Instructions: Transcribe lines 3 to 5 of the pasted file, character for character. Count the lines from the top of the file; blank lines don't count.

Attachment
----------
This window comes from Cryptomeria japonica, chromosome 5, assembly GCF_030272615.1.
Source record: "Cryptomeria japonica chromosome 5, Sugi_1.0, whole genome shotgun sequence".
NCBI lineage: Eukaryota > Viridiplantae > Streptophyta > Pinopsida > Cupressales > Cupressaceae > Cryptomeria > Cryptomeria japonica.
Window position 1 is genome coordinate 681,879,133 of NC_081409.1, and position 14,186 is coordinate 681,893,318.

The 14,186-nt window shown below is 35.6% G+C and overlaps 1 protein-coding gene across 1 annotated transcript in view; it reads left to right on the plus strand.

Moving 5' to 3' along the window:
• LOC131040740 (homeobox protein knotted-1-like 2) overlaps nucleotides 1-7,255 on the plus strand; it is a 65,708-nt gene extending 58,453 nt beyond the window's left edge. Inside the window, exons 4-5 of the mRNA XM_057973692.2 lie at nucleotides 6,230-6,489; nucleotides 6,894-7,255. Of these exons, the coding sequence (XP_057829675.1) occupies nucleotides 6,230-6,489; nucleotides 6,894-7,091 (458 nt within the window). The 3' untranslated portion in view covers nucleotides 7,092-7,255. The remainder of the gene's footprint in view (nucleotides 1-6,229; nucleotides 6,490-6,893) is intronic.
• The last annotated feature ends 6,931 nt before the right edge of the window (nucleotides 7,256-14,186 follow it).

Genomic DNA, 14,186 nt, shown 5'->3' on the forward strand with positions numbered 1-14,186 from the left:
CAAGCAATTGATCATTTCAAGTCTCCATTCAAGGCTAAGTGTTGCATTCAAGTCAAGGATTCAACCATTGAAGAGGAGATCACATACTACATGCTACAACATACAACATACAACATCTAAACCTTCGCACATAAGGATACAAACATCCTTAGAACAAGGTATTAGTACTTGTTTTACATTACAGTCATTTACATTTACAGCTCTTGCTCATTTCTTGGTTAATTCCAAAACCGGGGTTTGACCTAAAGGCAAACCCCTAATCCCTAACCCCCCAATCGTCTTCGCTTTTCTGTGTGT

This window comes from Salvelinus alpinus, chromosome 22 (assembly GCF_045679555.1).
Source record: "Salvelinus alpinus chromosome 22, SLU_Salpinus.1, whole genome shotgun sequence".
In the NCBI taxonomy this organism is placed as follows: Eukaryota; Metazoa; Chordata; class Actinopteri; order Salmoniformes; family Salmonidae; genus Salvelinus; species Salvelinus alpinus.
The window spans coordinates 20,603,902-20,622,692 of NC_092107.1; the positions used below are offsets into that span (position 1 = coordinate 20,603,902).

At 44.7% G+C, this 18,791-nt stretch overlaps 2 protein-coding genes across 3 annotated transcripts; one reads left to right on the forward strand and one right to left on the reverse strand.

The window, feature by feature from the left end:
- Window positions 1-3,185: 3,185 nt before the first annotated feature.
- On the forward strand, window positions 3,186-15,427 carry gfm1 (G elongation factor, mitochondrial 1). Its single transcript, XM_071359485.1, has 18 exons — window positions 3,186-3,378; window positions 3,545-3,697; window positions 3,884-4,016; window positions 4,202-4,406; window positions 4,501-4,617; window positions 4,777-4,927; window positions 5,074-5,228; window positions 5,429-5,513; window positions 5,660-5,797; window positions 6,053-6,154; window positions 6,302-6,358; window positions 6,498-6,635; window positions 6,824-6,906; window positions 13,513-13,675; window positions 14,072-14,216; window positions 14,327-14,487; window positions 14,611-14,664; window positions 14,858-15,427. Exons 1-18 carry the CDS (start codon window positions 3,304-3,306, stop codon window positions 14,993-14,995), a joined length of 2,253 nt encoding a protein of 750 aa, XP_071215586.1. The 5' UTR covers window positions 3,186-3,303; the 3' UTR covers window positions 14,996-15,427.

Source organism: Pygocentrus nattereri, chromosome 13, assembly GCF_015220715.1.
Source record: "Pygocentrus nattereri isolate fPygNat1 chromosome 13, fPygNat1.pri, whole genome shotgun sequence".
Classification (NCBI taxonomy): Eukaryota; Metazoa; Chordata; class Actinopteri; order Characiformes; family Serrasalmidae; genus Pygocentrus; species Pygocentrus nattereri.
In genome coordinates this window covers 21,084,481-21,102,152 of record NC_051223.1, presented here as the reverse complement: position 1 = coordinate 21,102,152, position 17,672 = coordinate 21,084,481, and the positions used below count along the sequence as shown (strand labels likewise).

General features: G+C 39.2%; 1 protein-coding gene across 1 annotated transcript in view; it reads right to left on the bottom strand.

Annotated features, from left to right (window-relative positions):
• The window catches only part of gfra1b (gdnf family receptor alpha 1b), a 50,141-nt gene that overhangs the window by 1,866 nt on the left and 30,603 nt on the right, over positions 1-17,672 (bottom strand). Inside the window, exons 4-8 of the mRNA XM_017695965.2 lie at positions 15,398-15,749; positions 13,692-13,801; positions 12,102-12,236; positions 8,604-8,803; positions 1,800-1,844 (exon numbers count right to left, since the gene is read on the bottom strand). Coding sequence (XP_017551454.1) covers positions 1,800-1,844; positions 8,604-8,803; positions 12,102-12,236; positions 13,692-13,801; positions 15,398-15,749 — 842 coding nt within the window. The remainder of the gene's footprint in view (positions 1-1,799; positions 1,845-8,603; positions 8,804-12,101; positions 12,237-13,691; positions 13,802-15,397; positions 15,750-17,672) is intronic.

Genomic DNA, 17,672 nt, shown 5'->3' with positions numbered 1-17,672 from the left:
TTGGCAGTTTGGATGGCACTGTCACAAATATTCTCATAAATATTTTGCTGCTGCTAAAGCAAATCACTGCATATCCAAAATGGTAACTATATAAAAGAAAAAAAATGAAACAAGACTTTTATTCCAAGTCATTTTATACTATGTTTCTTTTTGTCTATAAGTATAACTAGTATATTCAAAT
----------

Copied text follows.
NCBI lineage: Eukaryota > Viridiplantae > Streptophyta > Pinopsida > Cupressales > Cupressaceae > Cryptomeria > Cryptomeria japonica.
Window position 1 is genome coordinate 681,879,133 of NC_081409.1, and position 14,186 is coordinate 681,893,318.

The 14,186-nt window shown below is 35.6% G+C and overlaps 1 protein-coding gene across 1 annotated transcript in view; it reads left to right on the plus strand.